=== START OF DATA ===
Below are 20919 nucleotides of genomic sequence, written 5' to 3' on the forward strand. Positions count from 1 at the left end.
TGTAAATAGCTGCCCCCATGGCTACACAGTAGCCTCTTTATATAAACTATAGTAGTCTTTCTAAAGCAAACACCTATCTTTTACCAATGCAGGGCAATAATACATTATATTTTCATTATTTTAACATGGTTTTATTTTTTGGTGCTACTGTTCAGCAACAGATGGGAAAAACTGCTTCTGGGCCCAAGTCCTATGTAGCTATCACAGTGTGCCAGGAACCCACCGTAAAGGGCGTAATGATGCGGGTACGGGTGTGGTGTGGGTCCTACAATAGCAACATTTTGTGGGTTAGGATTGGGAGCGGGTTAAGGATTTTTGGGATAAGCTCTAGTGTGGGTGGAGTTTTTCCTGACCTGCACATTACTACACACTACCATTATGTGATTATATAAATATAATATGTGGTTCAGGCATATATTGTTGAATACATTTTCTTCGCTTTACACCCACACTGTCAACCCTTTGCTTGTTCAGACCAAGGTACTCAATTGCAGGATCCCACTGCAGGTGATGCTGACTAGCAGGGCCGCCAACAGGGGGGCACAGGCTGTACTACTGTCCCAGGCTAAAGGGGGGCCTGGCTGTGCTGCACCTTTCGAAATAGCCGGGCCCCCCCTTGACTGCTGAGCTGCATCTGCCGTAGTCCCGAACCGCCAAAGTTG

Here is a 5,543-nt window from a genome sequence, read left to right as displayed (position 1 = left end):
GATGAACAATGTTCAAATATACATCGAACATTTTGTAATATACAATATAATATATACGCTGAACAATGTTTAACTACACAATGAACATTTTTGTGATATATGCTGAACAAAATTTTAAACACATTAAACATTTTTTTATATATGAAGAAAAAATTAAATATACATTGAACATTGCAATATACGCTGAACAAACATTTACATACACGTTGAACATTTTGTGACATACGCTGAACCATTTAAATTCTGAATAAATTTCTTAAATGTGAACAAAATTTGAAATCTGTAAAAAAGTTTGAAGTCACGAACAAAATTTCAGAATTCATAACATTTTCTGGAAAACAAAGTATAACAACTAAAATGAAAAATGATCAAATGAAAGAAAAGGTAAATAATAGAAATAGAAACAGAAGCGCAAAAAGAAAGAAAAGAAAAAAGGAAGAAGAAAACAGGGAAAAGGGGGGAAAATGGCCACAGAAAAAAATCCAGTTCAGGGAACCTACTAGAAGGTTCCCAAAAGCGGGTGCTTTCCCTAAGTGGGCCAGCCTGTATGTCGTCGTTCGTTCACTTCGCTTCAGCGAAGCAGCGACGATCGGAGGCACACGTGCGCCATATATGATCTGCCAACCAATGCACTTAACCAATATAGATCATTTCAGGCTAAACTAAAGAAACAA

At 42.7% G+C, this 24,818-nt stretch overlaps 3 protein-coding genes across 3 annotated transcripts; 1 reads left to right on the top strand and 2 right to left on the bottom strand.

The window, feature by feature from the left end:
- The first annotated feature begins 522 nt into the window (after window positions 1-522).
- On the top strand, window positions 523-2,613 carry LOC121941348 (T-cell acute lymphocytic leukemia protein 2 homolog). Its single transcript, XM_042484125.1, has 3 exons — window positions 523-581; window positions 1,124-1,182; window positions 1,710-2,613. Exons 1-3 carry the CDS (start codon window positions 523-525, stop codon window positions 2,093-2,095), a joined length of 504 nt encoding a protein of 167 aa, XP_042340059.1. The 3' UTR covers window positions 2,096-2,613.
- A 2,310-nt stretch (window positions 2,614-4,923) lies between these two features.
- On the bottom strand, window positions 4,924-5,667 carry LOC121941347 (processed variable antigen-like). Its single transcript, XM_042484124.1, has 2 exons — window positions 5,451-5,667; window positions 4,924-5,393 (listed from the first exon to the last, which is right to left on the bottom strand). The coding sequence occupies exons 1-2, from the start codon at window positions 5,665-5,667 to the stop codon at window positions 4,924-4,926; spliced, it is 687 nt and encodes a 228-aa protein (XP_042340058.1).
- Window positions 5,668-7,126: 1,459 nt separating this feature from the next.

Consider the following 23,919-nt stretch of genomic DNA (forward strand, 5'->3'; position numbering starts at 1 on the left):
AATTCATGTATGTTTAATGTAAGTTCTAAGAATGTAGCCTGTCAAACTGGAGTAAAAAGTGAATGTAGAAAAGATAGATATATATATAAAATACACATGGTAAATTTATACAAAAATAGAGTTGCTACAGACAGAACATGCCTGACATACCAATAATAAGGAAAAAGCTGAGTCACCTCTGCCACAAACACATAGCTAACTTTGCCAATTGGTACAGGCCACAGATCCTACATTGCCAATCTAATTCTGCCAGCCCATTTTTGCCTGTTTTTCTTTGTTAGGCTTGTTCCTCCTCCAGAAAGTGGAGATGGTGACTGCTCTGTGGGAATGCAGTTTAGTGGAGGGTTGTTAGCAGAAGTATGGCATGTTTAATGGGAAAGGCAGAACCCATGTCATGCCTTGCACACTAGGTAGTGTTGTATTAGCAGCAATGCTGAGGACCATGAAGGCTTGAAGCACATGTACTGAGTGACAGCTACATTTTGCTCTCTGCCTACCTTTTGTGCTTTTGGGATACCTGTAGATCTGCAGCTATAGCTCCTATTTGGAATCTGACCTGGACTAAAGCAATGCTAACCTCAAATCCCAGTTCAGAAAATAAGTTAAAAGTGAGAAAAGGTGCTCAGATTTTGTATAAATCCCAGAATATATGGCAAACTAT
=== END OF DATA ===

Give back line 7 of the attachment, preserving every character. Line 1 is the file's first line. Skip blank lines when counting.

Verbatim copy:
- The first annotated feature begins 522 nt into the window (after window positions 1-522).